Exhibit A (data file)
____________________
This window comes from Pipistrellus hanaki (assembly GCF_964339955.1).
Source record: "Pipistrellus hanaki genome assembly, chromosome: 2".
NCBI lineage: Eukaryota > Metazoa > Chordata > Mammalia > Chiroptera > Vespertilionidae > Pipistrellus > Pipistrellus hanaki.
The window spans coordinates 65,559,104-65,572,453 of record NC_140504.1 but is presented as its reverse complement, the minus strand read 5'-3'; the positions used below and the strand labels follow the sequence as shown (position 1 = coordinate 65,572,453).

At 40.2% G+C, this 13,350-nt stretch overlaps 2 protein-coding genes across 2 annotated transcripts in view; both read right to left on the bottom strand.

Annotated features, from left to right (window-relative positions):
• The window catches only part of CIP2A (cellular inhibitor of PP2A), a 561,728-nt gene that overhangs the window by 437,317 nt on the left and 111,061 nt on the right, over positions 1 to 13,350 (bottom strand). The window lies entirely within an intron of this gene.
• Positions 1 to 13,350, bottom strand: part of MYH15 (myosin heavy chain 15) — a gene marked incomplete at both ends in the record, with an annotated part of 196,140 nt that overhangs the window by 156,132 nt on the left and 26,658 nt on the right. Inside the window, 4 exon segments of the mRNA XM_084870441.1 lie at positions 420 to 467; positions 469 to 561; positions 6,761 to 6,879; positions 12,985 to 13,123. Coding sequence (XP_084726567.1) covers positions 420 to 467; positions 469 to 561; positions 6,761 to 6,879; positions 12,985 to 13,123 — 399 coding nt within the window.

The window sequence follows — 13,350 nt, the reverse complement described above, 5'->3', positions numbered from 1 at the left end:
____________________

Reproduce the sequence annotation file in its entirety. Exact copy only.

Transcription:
This window comes from Pipistrellus hanaki (assembly GCF_964339955.1).
Source record: "Pipistrellus hanaki genome assembly, chromosome: 2".
NCBI lineage: Eukaryota > Metazoa > Chordata > Mammalia > Chiroptera > Vespertilionidae > Pipistrellus > Pipistrellus hanaki.
The window spans coordinates 65,559,104-65,572,453 of record NC_140504.1 but is presented as its reverse complement, the minus strand read 5'-3'; the positions used below and the strand labels follow the sequence as shown (position 1 = coordinate 65,572,453).

At 40.2% G+C, this 13,350-nt stretch overlaps 2 protein-coding genes across 2 annotated transcripts in view; both read right to left on the bottom strand.

Annotated features, from left to right (window-relative positions):
• The window catches only part of CIP2A (cellular inhibitor of PP2A), a 561,728-nt gene that overhangs the window by 437,317 nt on the left and 111,061 nt on the right, over positions 1 to 13,350 (bottom strand). The window lies entirely within an intron of this gene.
• Positions 1 to 13,350, bottom strand: part of MYH15 (myosin heavy chain 15) — a gene marked incomplete at both ends in the record, with an annotated part of 196,140 nt that overhangs the window by 156,132 nt on the left and 26,658 nt on the right. Inside the window, 4 exon segments of the mRNA XM_084870441.1 lie at positions 420 to 467; positions 469 to 561; positions 6,761 to 6,879; positions 12,985 to 13,123. Coding sequence (XP_084726567.1) covers positions 420 to 467; positions 469 to 561; positions 6,761 to 6,879; positions 12,985 to 13,123 — 399 coding nt within the window.

The window sequence follows — 13,350 nt, the reverse complement described above, 5'->3', positions numbered from 1 at the left end: